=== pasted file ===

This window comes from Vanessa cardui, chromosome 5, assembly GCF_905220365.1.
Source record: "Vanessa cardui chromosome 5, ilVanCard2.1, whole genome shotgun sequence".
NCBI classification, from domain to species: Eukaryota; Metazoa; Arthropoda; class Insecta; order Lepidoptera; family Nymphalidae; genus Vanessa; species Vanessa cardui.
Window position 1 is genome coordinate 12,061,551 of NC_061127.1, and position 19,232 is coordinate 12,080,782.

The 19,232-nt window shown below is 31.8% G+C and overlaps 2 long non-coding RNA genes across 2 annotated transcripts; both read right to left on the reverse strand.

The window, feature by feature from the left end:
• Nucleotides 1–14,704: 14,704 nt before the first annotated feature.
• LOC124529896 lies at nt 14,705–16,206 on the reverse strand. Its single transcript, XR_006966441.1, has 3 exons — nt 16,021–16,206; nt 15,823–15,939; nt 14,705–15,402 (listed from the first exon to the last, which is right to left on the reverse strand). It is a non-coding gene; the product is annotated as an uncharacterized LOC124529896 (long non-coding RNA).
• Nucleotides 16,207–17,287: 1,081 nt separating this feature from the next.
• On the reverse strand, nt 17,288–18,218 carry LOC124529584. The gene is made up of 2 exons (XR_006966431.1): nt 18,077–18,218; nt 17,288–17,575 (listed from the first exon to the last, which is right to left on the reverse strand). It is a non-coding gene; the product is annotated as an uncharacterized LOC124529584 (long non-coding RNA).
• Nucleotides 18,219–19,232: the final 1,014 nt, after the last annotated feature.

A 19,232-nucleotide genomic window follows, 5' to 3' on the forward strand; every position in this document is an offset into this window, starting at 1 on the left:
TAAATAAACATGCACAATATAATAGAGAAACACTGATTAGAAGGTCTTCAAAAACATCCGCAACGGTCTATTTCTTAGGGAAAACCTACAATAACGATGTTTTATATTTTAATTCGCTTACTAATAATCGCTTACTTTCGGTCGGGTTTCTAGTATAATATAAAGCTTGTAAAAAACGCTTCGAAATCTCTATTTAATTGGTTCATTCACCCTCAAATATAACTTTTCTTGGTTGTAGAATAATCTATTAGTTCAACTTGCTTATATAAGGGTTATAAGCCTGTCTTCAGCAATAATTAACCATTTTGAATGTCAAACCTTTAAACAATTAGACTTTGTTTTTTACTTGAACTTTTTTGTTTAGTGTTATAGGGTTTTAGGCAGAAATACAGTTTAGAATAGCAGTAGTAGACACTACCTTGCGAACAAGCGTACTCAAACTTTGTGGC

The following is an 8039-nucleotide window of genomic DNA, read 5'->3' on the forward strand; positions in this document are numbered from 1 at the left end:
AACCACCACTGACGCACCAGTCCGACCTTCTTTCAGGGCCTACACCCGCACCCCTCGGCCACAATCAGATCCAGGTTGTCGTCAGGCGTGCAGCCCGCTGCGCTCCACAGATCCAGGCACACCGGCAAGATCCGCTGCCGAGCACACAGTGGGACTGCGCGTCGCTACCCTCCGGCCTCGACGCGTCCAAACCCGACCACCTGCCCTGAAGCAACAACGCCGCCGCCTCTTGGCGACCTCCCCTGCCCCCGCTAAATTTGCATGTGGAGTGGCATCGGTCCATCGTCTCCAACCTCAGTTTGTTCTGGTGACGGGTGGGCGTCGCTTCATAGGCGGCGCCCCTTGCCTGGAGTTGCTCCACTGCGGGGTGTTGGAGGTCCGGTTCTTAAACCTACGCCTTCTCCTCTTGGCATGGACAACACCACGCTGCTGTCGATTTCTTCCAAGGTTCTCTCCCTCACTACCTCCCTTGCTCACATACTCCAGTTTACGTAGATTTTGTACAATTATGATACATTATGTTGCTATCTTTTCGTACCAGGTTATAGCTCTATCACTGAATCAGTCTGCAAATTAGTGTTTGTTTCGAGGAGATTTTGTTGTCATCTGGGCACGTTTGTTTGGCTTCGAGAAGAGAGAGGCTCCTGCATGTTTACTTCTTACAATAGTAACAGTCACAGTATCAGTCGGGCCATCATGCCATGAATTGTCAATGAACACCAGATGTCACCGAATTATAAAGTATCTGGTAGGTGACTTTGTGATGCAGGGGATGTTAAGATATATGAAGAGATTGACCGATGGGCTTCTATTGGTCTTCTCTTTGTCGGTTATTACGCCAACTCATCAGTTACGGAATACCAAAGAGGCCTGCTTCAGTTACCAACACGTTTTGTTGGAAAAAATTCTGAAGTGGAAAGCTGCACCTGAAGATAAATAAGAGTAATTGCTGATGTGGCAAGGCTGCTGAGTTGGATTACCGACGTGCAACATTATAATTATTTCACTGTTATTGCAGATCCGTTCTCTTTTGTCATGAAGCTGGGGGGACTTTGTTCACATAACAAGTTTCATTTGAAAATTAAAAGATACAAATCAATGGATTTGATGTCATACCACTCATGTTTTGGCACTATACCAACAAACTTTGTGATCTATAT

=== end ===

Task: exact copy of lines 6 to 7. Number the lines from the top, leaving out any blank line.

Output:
The window, feature by feature from the left end:
• Nucleotides 1–14,704: 14,704 nt before the first annotated feature.